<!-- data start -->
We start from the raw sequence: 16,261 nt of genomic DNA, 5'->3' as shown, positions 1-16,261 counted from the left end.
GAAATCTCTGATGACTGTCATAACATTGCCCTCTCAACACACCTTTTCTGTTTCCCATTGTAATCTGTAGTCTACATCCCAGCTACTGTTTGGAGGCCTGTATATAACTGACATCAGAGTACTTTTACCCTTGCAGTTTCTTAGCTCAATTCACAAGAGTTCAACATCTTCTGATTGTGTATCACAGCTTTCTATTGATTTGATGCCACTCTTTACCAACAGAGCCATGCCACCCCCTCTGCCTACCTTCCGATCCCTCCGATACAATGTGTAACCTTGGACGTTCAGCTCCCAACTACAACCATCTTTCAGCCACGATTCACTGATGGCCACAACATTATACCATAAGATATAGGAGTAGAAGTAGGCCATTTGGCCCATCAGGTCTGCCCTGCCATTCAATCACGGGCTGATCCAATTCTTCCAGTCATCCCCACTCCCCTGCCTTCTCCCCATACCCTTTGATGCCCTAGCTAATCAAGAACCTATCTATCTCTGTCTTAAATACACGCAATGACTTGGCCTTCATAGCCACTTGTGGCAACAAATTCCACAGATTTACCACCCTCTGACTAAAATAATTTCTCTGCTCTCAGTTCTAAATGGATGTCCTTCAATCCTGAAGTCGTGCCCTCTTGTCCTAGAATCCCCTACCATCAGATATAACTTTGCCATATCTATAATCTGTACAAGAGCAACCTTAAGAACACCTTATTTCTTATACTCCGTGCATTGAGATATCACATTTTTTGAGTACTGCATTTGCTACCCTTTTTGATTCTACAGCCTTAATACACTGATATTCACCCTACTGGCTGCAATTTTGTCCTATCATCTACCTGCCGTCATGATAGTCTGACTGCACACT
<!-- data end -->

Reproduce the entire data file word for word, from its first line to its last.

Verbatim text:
We start from the raw sequence: 16,261 nt of genomic DNA, 5'->3' as shown, positions 1-16,261 counted from the left end.
GAAATCTCTGATGACTGTCATAACATTGCCCTCTCAACACACCTTTTCTGTTTCCCATTGTAATCTGTAGTCTACATCCCAGCTACTGTTTGGAGGCCTGTATATAACTGACATCAGAGTACTTTTACCCTTGCAGTTTCTTAGCTCAATTCACAAGAGTTCAACATCTTCTGATTGTGTATCACAGCTTTCTATTGATTTGATGCCACTCTTTACCAACAGAGCCATGCCACCCCCTCTGCCTACCTTCCGATCCCTCCGATACAATGTGTAACCTTGGACGTTCAGCTCCCAACTACAACCATCTTTCAGCCACGATTCACTGATGGCCACAACATTATACCATAAGATATAGGAGTAGAAGTAGGCCATTTGGCCCATCAGGTCTGCCCTGCCATTCAATCACGGGCTGATCCAATTCTTCCAGTCATCCCCACTCCCCTGCCTTCTCCCCATACCCTTTGATGCCCTAGCTAATCAAGAACCTATCTATCTCTGTCTTAAATACACGCAATGACTTGGCCTTCATAGCCACTTGTGGCAACAAATTCCACAGATTTACCACCCTCTGACTAAAATAATTTCTCTGCTCTCAGTTCTAAATGGATGTCCTTCAATCCTGAAGTCGTGCCCTCTTGTCCTAGAATCCCCTACCATCAGATATAACTTTGCCATATCTATAATCTGTACAAGAGCAACCTTAAGAACACCTTATTTCTTATACTCCGTGCATTGAGATATCACATTTTTTGAGTACTGCATTTGCTACCCTTTTTGATTCTACAGCCTTAATACACTGATATTCACCCTACTGGCTGCAATTTTGTCCTATCATCTACCTGCCGTCATGATAGTCTGACTGCACACT